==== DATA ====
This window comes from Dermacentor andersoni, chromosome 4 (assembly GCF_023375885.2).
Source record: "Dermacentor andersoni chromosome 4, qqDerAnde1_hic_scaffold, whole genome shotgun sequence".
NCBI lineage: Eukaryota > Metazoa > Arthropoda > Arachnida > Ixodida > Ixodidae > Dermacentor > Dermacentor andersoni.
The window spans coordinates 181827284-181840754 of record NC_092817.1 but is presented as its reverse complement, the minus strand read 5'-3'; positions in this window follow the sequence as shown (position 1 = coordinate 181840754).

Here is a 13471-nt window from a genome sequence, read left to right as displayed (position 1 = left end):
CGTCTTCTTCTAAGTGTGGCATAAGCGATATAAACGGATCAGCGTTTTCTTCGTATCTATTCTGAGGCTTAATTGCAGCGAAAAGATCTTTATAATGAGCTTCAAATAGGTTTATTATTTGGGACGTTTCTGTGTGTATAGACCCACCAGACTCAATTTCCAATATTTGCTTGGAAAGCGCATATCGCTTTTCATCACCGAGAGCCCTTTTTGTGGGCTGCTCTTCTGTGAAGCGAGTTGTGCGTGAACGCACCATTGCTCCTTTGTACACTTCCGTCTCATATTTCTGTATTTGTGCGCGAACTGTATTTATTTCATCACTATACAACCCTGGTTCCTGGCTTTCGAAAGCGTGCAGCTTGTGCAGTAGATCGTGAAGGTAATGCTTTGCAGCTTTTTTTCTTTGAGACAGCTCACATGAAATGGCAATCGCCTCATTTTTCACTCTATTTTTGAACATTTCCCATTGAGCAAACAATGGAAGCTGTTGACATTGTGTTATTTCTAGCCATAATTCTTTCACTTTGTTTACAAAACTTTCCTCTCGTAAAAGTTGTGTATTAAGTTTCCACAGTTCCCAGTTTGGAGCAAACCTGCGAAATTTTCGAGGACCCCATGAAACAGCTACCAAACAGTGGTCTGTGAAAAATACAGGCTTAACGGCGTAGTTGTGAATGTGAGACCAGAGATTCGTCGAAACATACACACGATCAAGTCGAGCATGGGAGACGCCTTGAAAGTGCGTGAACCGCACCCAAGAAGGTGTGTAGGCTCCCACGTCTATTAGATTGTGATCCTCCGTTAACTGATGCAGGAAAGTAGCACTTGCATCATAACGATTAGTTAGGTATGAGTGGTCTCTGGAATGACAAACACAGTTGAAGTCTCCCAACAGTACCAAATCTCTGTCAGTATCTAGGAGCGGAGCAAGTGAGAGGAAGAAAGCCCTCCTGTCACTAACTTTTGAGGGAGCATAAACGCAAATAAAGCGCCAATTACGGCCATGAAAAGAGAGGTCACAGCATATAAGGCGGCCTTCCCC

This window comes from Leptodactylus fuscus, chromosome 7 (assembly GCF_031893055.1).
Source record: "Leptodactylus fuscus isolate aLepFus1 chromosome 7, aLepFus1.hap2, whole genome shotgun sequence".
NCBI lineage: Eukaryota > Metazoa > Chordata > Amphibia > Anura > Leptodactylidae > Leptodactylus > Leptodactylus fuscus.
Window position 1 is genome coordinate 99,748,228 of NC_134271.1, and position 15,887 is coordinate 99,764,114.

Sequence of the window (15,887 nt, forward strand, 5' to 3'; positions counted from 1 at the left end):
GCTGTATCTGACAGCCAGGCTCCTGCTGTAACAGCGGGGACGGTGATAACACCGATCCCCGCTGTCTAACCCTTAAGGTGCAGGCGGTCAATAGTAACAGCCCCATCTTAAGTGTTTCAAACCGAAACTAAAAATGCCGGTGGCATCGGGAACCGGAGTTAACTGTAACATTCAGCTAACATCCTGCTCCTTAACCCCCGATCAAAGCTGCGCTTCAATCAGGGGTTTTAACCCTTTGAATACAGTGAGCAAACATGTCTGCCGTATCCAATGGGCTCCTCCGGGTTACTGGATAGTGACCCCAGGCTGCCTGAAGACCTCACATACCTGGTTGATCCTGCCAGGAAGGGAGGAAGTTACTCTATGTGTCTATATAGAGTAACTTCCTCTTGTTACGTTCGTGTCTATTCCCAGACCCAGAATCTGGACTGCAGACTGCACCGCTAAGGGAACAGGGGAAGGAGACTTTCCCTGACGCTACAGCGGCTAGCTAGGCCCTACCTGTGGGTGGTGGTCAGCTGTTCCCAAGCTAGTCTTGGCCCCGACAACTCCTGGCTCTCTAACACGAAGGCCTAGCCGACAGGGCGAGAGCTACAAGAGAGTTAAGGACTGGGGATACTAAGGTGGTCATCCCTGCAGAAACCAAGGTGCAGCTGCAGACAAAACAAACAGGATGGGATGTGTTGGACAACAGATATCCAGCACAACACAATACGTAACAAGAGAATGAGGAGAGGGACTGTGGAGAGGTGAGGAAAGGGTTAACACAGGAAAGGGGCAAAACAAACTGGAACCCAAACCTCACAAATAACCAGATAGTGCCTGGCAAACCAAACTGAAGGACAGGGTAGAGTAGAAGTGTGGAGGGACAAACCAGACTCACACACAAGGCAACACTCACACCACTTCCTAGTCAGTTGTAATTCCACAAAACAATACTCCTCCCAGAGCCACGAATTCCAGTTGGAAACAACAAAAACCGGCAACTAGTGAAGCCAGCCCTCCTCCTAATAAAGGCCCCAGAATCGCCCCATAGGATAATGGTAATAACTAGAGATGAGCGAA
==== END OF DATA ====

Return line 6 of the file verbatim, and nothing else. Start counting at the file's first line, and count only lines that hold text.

CGTCTTCTTCTAAGTGTGGCATAAGCGATATAAACGGATCAGCGTTTTCTTCGTATCTATTCTGAGGCTTAATTGCAGCGAAAAGATCTTTATAATGAGCTTCAAATAGGTTTATTATTTGGGACGTTTCTGTGTGTATAGACCCACCAGACTCAATTTCCAATATTTGCTTGGAAAGCGCATATCGCTTTTCATCACCGAGAGCCCTTTTTGTGGGCTGCTCTTCTGTGAAGCGAGTTGTGCGTGAACGCACCATTGCTCCTTTGTACACTTCCGTCTCATATTTCTGTATTTGTGCGCGAACTGTATTTATTTCATCACTATACAACCCTGGTTCCTGGCTTTCGAAAGCGTGCAGCTTGTGCAGTAGATCGTGAAGGTAATGCTTTGCAGCTTTTTTTCTTTGAGACAGCTCACATGAAATGGCAATCGCCTCATTTTTCACTCTATTTTTGAACATTTCCCATTGAGCAAACAATGGAAGCTGTTGACATTGTGTTATTTCTAGCCATAATTCTTTCACTTTGTTTACAAAACTTTCCTCTCGTAAAAGTTGTGTATTAAGTTTCCACAGTTCCCAGTTTGGAGCAAACCTGCGAAATTTTCGAGGACCCCATGAAACAGCTACCAAACAGTGGTCTGTGAAAAATACAGGCTTAACGGCGTAGTTGTGAATGTGAGACCAGAGATTCGTCGAAACATACACACGATCAAGTCGAGCATGGGAGACGCCTTGAAAGTGCGTGAACCGCACCCAAGAAGGTGTGTAGGCTCCCACGTCTATTAGATTGTGATCCTCCGTTAACTGATGCAGGAAAGTAGCACTTGCATCATAACGATTAGTTAGGTATGAGTGGTCTCTGGAATGACAAACACAGTTGAAGTCTCCCAACAGTACCAAATCTCTGTCAGTATCTAGGAGCGGAGCAAGTGAGAGGAAGAAAGCCCTCCTGTCACTAACTTTTGAGGGAGCATAAACGCAAATAAAGCGCCAATTACGGCCATGAAAAGAGAGGTCACAGCATATAAGGCGGCCTTCCCC